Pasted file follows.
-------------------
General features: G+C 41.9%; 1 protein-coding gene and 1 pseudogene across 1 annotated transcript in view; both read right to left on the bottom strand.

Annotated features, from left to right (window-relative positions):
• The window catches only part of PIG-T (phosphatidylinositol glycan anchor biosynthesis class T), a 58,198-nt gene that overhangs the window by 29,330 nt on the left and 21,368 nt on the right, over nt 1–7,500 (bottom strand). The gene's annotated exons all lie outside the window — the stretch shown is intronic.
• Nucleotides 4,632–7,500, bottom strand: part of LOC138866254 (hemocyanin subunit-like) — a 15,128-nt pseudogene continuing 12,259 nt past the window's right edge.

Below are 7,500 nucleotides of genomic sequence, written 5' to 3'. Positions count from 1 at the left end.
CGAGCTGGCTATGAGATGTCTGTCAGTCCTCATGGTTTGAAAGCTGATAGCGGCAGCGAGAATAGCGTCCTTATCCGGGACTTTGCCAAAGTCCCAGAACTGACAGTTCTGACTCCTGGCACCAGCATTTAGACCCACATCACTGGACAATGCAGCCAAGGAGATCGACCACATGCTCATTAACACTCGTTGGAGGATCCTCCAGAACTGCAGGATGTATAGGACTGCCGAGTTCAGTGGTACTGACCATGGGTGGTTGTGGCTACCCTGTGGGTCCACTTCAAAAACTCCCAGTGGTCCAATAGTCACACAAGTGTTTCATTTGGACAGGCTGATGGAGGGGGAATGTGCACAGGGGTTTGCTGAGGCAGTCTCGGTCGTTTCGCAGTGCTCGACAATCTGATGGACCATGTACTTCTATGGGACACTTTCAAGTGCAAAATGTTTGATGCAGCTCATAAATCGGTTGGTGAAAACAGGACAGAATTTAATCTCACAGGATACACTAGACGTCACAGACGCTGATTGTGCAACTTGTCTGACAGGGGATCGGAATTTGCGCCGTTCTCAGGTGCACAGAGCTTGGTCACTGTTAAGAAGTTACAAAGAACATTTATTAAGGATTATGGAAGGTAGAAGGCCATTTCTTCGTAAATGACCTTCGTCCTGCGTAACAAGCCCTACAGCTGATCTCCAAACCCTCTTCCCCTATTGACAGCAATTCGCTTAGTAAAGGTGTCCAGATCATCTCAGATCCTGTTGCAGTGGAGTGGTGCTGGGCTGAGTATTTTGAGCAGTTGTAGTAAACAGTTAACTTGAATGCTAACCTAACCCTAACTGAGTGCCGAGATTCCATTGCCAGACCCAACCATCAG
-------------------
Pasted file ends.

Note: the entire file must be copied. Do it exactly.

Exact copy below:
General features: G+C 41.9%; 1 protein-coding gene and 1 pseudogene across 1 annotated transcript in view; both read right to left on the bottom strand.

Annotated features, from left to right (window-relative positions):
• The window catches only part of PIG-T (phosphatidylinositol glycan anchor biosynthesis class T), a 58,198-nt gene that overhangs the window by 29,330 nt on the left and 21,368 nt on the right, over nt 1–7,500 (bottom strand). The gene's annotated exons all lie outside the window — the stretch shown is intronic.
• Nucleotides 4,632–7,500, bottom strand: part of LOC138866254 (hemocyanin subunit-like) — a 15,128-nt pseudogene continuing 12,259 nt past the window's right edge.

Below are 7,500 nucleotides of genomic sequence, written 5' to 3'. Positions count from 1 at the left end.
CGAGCTGGCTATGAGATGTCTGTCAGTCCTCATGGTTTGAAAGCTGATAGCGGCAGCGAGAATAGCGTCCTTATCCGGGACTTTGCCAAAGTCCCAGAACTGACAGTTCTGACTCCTGGCACCAGCATTTAGACCCACATCACTGGACAATGCAGCCAAGGAGATCGACCACATGCTCATTAACACTCGTTGGAGGATCCTCCAGAACTGCAGGATGTATAGGACTGCCGAGTTCAGTGGTACTGACCATGGGTGGTTGTGGCTACCCTGTGGGTCCACTTCAAAAACTCCCAGTGGTCCAATAGTCACACAAGTGTTTCATTTGGACAGGCTGATGGAGGGGGAATGTGCACAGGGGTTTGCTGAGGCAGTCTCGGTCGTTTCGCAGTGCTCGACAATCTGATGGACCATGTACTTCTATGGGACACTTTCAAGTGCAAAATGTTTGATGCAGCTCATAAATCGGTTGGTGAAAACAGGACAGAATTTAATCTCACAGGATACACTAGACGTCACAGACGCTGATTGTGCAACTTGTCTGACAGGGGATCGGAATTTGCGCCGTTCTCAGGTGCACAGAGCTTGGTCACTGTTAAGAAGTTACAAAGAACATTTATTAAGGATTATGGAAGGTAGAAGGCCATTTCTTCGTAAATGACCTTCGTCCTGCGTAACAAGCCCTACAGCTGATCTCCAAACCCTCTTCCCCTATTGACAGCAATTCGCTTAGTAAAGGTGTCCAGATCATCTCAGATCCTGTTGCAGTGGAGTGGTGCTGGGCTGAGTATTTTGAGCAGTTGTAGTAAACAGTTAACTTGAATGCTAACCTAACCCTAACTGAGTGCCGAGATTCCATTGCCAGACCCAACCATCAG